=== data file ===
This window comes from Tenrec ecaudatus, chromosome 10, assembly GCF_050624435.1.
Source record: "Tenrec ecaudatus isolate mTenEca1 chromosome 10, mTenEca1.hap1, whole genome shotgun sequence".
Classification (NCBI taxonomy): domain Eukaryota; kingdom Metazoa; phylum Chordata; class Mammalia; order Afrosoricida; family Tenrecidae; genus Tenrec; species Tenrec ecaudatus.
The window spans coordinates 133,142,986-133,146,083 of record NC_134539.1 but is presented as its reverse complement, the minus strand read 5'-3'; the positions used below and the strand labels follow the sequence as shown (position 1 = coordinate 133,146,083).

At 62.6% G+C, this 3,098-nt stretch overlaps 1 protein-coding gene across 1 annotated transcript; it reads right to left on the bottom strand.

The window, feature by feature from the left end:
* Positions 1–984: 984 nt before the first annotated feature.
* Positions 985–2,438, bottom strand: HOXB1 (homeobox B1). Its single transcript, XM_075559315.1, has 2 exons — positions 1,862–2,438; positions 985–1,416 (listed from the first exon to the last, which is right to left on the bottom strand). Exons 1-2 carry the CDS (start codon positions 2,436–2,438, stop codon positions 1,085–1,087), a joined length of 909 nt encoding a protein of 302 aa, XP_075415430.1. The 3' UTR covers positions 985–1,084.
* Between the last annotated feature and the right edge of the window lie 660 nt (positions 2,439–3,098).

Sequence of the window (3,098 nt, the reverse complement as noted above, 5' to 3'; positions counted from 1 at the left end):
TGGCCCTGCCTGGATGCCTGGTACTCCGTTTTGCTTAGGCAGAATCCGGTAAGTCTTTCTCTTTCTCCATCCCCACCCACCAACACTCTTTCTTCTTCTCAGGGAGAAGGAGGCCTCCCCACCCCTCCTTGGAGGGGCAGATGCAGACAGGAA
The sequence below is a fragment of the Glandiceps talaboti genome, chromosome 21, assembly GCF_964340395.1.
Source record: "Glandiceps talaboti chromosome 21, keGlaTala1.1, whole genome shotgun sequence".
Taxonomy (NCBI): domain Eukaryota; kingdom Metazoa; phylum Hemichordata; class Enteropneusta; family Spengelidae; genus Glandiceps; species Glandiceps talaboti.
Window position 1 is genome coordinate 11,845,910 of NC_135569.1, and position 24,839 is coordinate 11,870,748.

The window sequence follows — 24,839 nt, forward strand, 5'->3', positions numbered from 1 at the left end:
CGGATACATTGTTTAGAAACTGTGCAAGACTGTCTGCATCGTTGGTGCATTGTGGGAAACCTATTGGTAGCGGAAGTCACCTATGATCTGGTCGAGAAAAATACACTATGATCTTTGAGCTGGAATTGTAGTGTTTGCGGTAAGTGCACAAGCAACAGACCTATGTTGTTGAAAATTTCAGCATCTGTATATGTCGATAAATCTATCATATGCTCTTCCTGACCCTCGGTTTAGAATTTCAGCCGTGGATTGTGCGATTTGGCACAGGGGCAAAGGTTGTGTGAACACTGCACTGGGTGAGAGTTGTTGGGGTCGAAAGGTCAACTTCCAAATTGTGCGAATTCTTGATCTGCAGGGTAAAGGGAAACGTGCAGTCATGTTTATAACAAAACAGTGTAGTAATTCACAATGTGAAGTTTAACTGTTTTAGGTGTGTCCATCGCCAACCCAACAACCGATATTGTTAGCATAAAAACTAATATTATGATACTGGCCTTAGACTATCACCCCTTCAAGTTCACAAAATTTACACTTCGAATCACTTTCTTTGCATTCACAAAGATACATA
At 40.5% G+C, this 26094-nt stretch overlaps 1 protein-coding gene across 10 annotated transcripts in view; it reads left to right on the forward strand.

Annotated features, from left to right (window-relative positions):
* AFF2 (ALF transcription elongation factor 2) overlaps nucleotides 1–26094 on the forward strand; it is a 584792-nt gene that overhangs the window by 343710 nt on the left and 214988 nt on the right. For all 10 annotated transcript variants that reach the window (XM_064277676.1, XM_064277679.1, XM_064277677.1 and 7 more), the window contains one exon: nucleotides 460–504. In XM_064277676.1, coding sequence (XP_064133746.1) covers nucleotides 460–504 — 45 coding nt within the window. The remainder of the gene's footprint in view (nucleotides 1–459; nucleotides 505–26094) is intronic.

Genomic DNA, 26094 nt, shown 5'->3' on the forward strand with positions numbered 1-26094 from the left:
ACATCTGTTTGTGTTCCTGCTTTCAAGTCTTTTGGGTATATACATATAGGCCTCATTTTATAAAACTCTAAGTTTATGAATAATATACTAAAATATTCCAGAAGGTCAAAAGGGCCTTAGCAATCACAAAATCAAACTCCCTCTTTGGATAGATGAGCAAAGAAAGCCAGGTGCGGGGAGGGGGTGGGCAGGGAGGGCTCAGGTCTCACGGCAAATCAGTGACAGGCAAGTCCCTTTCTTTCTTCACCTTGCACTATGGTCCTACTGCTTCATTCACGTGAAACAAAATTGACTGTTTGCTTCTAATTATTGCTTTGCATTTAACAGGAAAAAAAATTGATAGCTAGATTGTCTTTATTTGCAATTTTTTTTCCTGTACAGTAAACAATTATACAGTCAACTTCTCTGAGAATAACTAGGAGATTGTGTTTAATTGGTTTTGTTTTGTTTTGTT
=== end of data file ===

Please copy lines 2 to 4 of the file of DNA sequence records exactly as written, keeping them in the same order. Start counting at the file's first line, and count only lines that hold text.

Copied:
Source record: "Tenrec ecaudatus isolate mTenEca1 chromosome 10, mTenEca1.hap1, whole genome shotgun sequence".
Classification (NCBI taxonomy): domain Eukaryota; kingdom Metazoa; phylum Chordata; class Mammalia; order Afrosoricida; family Tenrecidae; genus Tenrec; species Tenrec ecaudatus.
The window spans coordinates 133,142,986-133,146,083 of record NC_134539.1 but is presented as its reverse complement, the minus strand read 5'-3'; the positions used below and the strand labels follow the sequence as shown (position 1 = coordinate 133,146,083).